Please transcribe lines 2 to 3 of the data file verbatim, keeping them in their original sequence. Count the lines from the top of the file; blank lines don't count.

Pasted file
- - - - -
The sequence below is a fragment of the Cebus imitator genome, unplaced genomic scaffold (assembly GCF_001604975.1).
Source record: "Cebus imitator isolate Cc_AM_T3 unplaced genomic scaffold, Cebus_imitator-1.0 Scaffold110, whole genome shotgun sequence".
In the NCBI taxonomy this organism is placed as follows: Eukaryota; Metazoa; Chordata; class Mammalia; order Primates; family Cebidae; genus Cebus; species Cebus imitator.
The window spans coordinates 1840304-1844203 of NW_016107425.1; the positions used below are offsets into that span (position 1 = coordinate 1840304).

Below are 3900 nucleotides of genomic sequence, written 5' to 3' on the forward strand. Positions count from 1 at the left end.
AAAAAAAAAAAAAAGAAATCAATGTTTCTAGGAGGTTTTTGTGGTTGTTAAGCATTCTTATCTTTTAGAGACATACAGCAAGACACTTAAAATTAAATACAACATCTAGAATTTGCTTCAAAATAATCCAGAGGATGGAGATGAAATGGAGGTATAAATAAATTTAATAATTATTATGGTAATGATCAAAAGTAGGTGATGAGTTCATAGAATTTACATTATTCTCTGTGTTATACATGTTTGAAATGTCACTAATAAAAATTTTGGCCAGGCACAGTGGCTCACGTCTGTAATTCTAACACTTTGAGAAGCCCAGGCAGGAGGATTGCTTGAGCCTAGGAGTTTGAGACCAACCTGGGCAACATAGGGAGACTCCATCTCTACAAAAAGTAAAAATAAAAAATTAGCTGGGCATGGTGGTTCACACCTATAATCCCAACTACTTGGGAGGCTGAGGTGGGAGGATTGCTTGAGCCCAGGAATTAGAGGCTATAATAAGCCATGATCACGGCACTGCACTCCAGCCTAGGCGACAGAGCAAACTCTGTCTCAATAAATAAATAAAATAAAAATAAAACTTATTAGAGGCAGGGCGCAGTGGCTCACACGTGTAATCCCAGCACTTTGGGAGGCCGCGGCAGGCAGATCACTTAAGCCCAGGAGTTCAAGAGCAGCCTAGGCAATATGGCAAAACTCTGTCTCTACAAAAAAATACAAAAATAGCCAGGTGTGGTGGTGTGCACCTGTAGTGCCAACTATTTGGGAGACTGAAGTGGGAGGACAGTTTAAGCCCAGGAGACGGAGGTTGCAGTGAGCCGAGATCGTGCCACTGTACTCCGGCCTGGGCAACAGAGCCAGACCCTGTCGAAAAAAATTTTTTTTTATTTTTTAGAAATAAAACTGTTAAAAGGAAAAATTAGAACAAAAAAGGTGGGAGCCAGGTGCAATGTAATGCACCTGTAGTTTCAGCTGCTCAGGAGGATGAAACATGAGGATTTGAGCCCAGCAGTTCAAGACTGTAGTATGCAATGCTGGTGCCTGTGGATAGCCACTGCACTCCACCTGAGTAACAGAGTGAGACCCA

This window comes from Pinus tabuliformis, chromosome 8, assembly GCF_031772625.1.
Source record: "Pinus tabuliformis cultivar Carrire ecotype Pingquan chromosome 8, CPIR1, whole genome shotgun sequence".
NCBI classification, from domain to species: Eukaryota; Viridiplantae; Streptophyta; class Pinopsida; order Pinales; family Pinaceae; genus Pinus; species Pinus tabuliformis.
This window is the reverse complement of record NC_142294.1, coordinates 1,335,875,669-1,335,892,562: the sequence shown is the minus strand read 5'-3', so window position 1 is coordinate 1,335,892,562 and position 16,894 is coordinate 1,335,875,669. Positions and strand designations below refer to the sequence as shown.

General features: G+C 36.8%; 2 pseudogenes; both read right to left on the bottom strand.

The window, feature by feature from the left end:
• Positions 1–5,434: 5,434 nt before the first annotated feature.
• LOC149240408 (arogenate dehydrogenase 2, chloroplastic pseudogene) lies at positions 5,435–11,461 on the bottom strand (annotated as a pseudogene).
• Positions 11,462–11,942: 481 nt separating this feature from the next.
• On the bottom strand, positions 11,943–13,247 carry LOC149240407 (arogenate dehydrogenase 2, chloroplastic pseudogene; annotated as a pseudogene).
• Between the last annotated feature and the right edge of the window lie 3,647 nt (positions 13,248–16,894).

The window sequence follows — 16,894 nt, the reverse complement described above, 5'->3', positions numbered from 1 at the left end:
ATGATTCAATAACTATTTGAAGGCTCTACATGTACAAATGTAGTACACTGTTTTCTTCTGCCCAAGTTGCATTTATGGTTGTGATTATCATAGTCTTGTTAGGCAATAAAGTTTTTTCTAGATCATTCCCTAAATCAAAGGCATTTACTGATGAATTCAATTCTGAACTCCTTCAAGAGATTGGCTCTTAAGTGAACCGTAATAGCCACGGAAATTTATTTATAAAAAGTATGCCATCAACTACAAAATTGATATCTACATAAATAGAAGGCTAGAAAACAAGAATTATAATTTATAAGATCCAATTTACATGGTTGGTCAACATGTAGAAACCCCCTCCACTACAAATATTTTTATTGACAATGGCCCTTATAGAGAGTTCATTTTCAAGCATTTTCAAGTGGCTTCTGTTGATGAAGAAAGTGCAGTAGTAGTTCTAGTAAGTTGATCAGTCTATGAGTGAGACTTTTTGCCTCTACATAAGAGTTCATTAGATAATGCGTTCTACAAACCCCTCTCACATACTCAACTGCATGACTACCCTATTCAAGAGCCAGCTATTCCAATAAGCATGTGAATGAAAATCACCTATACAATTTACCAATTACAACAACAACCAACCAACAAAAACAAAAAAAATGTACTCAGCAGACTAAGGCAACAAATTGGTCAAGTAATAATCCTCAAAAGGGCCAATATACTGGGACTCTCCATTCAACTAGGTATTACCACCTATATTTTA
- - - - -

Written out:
Source record: "Cebus imitator isolate Cc_AM_T3 unplaced genomic scaffold, Cebus_imitator-1.0 Scaffold110, whole genome shotgun sequence".
In the NCBI taxonomy this organism is placed as follows: Eukaryota; Metazoa; Chordata; class Mammalia; order Primates; family Cebidae; genus Cebus; species Cebus imitator.